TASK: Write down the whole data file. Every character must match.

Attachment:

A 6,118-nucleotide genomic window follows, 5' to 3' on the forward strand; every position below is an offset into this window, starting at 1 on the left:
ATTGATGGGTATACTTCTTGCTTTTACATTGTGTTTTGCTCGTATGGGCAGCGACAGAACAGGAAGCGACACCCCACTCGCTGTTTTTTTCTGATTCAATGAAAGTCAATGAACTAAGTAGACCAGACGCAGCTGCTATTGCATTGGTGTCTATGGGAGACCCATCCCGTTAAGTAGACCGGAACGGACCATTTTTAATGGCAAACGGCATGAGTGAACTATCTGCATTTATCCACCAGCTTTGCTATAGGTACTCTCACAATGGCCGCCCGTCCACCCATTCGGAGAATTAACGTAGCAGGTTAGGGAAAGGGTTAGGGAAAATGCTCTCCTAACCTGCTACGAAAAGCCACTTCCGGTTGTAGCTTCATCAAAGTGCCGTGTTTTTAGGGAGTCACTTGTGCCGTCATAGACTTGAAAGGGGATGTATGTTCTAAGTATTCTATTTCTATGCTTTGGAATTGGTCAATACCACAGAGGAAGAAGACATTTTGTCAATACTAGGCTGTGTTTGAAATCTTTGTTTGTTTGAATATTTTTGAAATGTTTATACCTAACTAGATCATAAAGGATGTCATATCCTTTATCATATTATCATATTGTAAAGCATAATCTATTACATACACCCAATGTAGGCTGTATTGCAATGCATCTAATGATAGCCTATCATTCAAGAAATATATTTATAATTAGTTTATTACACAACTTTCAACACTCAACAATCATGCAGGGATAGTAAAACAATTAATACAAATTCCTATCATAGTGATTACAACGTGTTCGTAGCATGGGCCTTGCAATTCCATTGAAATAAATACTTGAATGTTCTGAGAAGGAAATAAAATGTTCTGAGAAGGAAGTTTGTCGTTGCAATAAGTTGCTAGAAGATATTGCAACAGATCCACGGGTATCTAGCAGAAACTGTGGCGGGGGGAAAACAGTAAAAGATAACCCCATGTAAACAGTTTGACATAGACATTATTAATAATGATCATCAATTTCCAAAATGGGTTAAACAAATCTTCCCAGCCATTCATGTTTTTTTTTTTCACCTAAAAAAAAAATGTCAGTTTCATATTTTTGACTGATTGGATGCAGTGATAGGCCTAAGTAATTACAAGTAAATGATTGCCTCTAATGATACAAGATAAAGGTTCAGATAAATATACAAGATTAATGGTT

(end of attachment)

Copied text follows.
A 6,118-nucleotide genomic window follows, 5' to 3' on the forward strand; every position below is an offset into this window, starting at 1 on the left:
ATTGATGGGTATACTTCTTGCTTTTACATTGTGTTTTGCTCGTATGGGCAGCGACAGAACAGGAAGCGACACCCCACTCGCTGTTTTTTTCTGATTCAATGAAAGTCAATGAACTAAGTAGACCAGACGCAGCTGCTATTGCATTGGTGTCTATGGGAGACCCATCCCGTTAAGTAGACCGGAACGGACCATTTTTAATGGCAAACGGCATGAGTGAACTATCTGCATTTATCCACCAGCTTTGCTATAGGTACTCTCACAATGGCCGCCCGTCCACCCATTCGGAGAATTAACGTAGCAGGTTAGGGAAAGGGTTAGGGAAAATGCTCTCCTAACCTGCTACGAAAAGCCACTTCCGGTTGTAGCTTCATCAAAGTGCCGTGTTTTTAGGGAGTCACTTGTGCCGTCATAGACTTGAAAGGGGATGTATGTTCTAAGTATTCTATTTCTATGCTTTGGAATTGGTCAATACCACAGAGGAAGAAGACATTTTGTCAATACTAGGCTGTGTTTGAAATCTTTGTTTGTTTGAATATTTTTGAAATGTTTATACCTAACTAGATCATAAAGGATGTCATATCCTTTATCATATTATCATATTGTAAAGCATAATCTATTACATACACCCAATGTAGGCTGTATTGCAATGCATCTAATGATAGCCTATCATTCAAGAAATATATTTATAATTAGTTTATTACACAACTTTCAACACTCAACAATCATGCAGGGATAGTAAAACAATTAATACAAATTCCTATCATAGTGATTACAACGTGTTCGTAGCATGGGCCTTGCAATTCCATTGAAATAAATACTTGAATGTTCTGAGAAGGAAATAAAATGTTCTGAGAAGGAAGTTTGTCGTTGCAATAAGTTGCTAGAAGATATTGCAACAGATCCACGGGTATCTAGCAGAAACTGTGGCGGGGGGAAAACAGTAAAAGATAACCCCATGTAAACAGTTTGACATAGACATTATTAATAATGATCATCAATTTCCAAAATGGGTTAAACAAATCTTCCCAGCCATTCATGTTTTTTTTTTTCACCTAAAAAAAAAATGTCAGTTTCATATTTTTGACTGATTGGATGCAGTGATAGGCCTAAGTAATTACAAGTAAATGATTGCCTCTAATGATACAAGATAAAGGTTCAGATAAATATACAAGATTAATGGTT